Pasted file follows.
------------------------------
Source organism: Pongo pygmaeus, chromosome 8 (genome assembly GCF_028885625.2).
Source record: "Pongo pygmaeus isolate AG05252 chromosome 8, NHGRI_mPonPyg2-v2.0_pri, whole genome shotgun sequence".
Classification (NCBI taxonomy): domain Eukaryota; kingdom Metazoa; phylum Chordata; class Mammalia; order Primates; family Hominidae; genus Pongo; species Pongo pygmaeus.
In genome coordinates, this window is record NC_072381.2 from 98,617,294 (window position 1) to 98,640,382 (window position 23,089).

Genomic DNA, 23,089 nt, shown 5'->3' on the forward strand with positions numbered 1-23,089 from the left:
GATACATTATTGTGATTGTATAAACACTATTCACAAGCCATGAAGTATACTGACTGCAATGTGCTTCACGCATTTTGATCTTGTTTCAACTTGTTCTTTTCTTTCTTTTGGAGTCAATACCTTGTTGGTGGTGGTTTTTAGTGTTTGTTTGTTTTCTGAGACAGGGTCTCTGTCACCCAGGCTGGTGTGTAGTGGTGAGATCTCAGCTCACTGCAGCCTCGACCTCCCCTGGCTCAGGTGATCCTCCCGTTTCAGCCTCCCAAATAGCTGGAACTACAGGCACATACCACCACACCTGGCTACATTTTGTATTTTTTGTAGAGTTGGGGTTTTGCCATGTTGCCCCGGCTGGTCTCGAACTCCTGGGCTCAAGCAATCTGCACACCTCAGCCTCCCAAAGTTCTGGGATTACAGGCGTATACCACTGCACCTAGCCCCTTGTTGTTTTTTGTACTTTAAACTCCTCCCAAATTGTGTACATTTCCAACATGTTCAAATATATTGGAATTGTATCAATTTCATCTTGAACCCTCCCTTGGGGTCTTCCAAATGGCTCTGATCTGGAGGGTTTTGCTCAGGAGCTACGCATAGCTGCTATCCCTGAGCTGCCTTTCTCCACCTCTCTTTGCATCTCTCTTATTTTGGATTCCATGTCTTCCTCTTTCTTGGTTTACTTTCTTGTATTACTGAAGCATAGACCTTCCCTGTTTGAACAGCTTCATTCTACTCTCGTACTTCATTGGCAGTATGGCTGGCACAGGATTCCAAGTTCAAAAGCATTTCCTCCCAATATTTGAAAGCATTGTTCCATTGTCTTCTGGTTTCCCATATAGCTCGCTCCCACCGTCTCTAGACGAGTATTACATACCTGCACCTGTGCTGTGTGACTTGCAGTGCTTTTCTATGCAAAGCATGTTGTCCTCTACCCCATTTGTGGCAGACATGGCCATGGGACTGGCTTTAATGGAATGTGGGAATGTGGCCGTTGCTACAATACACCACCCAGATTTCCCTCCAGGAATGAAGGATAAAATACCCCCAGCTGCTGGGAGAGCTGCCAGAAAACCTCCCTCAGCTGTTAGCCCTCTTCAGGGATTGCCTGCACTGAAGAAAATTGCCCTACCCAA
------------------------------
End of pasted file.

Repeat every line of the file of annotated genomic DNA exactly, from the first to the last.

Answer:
Source organism: Pongo pygmaeus, chromosome 8 (genome assembly GCF_028885625.2).
Source record: "Pongo pygmaeus isolate AG05252 chromosome 8, NHGRI_mPonPyg2-v2.0_pri, whole genome shotgun sequence".
Classification (NCBI taxonomy): domain Eukaryota; kingdom Metazoa; phylum Chordata; class Mammalia; order Primates; family Hominidae; genus Pongo; species Pongo pygmaeus.
In genome coordinates, this window is record NC_072381.2 from 98,617,294 (window position 1) to 98,640,382 (window position 23,089).

Genomic DNA, 23,089 nt, shown 5'->3' on the forward strand with positions numbered 1-23,089 from the left:
GATACATTATTGTGATTGTATAAACACTATTCACAAGCCATGAAGTATACTGACTGCAATGTGCTTCACGCATTTTGATCTTGTTTCAACTTGTTCTTTTCTTTCTTTTGGAGTCAATACCTTGTTGGTGGTGGTTTTTAGTGTTTGTTTGTTTTCTGAGACAGGGTCTCTGTCACCCAGGCTGGTGTGTAGTGGTGAGATCTCAGCTCACTGCAGCCTCGACCTCCCCTGGCTCAGGTGATCCTCCCGTTTCAGCCTCCCAAATAGCTGGAACTACAGGCACATACCACCACACCTGGCTACATTTTGTATTTTTTGTAGAGTTGGGGTTTTGCCATGTTGCCCCGGCTGGTCTCGAACTCCTGGGCTCAAGCAATCTGCACACCTCAGCCTCCCAAAGTTCTGGGATTACAGGCGTATACCACTGCACCTAGCCCCTTGTTGTTTTTTGTACTTTAAACTCCTCCCAAATTGTGTACATTTCCAACATGTTCAAATATATTGGAATTGTATCAATTTCATCTTGAACCCTCCCTTGGGGTCTTCCAAATGGCTCTGATCTGGAGGGTTTTGCTCAGGAGCTACGCATAGCTGCTATCCCTGAGCTGCCTTTCTCCACCTCTCTTTGCATCTCTCTTATTTTGGATTCCATGTCTTCCTCTTTCTTGGTTTACTTTCTTGTATTACTGAAGCATAGACCTTCCCTGTTTGAACAGCTTCATTCTACTCTCGTACTTCATTGGCAGTATGGCTGGCACAGGATTCCAAGTTCAAAAGCATTTCCTCCCAATATTTGAAAGCATTGTTCCATTGTCTTCTGGTTTCCCATATAGCTCGCTCCCACCGTCTCTAGACGAGTATTACATACCTGCACCTGTGCTGTGTGACTTGCAGTGCTTTTCTATGCAAAGCATGTTGTCCTCTACCCCATTTGTGGCAGACATGGCCATGGGACTGGCTTTAATGGAATGTGGGAATGTGGCCGTTGCTACAATACACCACCCAGATTTCCCTCCAGGAATGAAGGATAAAATACCCCCAGCTGCTGGGAGAGCTGCCAGAAAACCTCCCTCAGCTGTTAGCCCTCTTCAGGGATTGCCTGCACTGAAGAAAATTGCCCTACCCAA